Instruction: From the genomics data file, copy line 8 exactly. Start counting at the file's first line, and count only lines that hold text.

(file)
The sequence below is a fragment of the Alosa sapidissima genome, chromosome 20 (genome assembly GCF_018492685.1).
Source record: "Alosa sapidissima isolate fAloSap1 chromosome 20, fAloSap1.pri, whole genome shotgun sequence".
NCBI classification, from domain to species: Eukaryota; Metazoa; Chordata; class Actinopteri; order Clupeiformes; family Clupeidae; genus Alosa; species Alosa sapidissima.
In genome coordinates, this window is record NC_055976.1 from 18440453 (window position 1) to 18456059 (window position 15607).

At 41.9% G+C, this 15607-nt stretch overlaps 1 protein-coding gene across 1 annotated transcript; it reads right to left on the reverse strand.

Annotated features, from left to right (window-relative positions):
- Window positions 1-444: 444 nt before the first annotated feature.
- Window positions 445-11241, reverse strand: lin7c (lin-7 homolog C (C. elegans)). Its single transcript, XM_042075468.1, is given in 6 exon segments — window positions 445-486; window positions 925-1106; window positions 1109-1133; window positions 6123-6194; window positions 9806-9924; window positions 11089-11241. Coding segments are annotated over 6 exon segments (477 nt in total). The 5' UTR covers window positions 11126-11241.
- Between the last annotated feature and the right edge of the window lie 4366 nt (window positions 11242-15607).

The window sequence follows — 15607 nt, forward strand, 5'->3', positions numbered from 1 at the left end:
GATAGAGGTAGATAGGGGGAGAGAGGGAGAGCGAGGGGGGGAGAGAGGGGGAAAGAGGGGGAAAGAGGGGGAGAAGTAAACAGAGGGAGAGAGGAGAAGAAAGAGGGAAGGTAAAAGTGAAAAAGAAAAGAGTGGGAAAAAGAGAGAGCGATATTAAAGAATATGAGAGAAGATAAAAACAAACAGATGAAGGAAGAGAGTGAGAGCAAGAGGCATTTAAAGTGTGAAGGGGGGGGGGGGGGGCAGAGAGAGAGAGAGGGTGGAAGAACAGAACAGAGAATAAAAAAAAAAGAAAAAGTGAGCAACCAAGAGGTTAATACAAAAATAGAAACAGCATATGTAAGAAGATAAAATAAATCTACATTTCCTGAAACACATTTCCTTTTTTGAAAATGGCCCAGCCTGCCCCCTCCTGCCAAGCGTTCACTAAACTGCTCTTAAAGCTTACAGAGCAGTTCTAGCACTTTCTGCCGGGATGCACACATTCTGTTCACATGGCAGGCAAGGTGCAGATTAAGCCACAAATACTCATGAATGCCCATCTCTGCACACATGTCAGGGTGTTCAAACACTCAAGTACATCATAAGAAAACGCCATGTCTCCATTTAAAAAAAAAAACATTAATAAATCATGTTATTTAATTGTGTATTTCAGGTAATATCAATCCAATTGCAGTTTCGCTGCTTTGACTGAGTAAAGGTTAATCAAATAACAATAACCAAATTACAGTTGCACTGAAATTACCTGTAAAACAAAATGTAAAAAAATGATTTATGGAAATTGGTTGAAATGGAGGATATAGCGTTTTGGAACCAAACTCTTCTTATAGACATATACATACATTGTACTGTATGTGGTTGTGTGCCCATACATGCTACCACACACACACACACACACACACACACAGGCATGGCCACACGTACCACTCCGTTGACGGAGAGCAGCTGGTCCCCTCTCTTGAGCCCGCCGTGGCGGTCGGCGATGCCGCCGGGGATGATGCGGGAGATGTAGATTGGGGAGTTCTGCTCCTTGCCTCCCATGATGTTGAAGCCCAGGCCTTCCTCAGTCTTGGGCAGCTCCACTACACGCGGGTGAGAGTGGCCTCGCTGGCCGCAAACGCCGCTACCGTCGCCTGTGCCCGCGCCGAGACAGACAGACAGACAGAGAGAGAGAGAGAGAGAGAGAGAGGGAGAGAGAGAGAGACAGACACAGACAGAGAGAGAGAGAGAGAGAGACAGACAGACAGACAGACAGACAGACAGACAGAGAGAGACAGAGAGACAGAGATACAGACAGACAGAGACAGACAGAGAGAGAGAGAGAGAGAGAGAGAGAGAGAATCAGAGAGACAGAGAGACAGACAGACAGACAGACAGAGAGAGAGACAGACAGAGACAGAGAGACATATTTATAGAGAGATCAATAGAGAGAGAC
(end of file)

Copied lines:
- Window positions 445-11241, reverse strand: lin7c (lin-7 homolog C (C. elegans)). Its single transcript, XM_042075468.1, is given in 6 exon segments — window positions 445-486; window positions 925-1106; window positions 1109-1133; window positions 6123-6194; window positions 9806-9924; window positions 11089-11241. Coding segments are annotated over 6 exon segments (477 nt in total). The 5' UTR covers window positions 11126-11241.